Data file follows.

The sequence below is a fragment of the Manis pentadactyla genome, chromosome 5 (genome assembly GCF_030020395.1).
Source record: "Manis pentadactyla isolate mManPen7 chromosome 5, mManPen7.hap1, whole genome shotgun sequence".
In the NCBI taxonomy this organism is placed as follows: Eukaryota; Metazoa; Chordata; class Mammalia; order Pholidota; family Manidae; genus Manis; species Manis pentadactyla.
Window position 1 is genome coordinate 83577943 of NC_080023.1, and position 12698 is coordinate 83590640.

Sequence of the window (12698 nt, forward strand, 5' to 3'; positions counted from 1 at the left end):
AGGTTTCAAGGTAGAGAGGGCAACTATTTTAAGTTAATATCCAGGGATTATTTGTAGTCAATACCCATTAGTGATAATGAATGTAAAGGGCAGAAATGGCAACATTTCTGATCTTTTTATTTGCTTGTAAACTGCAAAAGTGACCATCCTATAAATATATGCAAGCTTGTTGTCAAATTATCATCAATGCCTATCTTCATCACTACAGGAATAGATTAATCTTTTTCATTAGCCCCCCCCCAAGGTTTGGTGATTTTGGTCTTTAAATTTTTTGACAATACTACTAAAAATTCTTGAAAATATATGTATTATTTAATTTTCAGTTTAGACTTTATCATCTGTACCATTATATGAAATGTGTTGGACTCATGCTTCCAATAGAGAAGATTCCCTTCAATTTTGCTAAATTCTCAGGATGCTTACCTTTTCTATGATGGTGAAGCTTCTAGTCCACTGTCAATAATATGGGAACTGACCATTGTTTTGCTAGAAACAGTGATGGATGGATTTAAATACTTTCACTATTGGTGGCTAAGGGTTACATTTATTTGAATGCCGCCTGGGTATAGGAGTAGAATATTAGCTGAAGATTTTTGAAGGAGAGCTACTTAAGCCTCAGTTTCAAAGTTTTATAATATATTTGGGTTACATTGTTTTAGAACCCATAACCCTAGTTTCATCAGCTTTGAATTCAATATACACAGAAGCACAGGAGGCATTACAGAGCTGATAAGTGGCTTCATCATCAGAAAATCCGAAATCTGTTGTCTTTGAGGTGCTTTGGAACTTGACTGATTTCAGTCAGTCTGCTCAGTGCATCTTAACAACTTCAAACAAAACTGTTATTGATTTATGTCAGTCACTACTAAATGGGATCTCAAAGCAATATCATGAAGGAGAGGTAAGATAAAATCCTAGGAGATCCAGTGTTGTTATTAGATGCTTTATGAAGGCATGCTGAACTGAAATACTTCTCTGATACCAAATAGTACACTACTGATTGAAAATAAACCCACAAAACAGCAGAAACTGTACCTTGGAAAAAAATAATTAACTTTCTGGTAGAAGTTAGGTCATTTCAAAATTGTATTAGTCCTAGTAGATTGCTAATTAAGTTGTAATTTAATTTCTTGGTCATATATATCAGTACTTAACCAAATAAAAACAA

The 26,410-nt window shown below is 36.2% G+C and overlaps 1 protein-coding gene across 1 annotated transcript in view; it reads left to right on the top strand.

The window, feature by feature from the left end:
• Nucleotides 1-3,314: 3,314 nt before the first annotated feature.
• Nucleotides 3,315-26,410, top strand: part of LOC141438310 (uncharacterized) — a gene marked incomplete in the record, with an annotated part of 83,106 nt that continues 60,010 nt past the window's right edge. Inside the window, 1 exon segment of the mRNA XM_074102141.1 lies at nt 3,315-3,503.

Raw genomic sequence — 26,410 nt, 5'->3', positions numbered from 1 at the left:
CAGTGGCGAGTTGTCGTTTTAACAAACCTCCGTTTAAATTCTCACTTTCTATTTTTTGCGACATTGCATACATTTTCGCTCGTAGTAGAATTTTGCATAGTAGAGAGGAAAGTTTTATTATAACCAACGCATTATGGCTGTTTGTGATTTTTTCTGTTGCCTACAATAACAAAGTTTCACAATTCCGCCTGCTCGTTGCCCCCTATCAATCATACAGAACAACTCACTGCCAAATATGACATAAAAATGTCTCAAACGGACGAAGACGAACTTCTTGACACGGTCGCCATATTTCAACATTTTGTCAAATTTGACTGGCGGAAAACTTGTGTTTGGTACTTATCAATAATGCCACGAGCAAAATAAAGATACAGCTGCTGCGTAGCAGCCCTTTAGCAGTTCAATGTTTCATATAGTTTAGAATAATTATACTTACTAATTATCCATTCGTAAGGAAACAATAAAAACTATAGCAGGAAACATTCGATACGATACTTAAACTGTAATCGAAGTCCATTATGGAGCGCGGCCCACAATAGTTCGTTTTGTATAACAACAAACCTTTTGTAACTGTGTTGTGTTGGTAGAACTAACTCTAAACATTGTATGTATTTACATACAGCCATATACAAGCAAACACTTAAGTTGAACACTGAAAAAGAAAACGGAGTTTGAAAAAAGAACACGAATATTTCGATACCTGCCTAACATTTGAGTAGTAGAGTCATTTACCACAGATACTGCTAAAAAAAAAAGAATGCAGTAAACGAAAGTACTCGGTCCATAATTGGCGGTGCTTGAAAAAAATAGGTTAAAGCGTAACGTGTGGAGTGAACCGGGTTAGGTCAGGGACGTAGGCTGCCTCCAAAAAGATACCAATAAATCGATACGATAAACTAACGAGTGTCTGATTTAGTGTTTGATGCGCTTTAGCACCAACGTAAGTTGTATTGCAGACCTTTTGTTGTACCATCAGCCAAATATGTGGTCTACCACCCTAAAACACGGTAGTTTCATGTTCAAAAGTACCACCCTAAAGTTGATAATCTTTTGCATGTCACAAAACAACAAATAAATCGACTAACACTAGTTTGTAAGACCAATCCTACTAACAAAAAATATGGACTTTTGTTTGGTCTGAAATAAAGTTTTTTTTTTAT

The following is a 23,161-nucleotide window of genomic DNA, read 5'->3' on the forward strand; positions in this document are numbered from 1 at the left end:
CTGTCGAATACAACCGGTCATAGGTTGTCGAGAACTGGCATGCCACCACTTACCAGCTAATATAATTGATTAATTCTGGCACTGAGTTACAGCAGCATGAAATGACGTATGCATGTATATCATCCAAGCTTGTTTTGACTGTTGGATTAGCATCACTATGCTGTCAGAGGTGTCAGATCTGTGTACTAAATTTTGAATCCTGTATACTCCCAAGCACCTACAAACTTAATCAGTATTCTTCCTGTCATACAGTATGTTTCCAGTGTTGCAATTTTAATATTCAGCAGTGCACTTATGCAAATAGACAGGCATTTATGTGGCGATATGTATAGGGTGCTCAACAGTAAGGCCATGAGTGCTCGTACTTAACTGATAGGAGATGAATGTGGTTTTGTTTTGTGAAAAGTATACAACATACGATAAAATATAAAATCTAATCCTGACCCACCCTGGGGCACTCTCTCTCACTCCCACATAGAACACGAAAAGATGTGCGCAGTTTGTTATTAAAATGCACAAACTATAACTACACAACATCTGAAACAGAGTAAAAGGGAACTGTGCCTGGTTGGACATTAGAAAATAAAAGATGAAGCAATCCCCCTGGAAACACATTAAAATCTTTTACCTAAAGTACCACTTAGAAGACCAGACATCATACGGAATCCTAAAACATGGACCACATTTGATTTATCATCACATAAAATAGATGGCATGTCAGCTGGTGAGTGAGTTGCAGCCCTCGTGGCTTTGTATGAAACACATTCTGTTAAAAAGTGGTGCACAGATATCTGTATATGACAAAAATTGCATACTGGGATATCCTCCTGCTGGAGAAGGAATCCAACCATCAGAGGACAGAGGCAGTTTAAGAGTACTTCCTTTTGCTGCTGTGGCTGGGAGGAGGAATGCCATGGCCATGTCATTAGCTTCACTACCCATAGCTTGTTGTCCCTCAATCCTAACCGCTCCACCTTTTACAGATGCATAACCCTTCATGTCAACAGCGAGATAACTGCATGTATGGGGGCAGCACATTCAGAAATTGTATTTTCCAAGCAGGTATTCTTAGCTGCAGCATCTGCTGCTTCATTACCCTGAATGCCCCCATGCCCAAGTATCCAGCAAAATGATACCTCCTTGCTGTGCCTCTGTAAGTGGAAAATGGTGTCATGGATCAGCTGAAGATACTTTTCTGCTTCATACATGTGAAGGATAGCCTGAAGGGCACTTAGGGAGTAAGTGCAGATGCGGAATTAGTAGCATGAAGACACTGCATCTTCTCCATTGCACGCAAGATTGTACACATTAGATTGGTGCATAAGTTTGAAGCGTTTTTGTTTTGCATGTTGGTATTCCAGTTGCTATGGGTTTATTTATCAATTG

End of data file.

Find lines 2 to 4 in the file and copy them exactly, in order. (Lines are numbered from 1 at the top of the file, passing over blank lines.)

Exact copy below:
Source record: "Manis pentadactyla isolate mManPen7 chromosome 5, mManPen7.hap1, whole genome shotgun sequence".
In the NCBI taxonomy this organism is placed as follows: Eukaryota; Metazoa; Chordata; class Mammalia; order Pholidota; family Manidae; genus Manis; species Manis pentadactyla.
Window position 1 is genome coordinate 83577943 of NC_080023.1, and position 12698 is coordinate 83590640.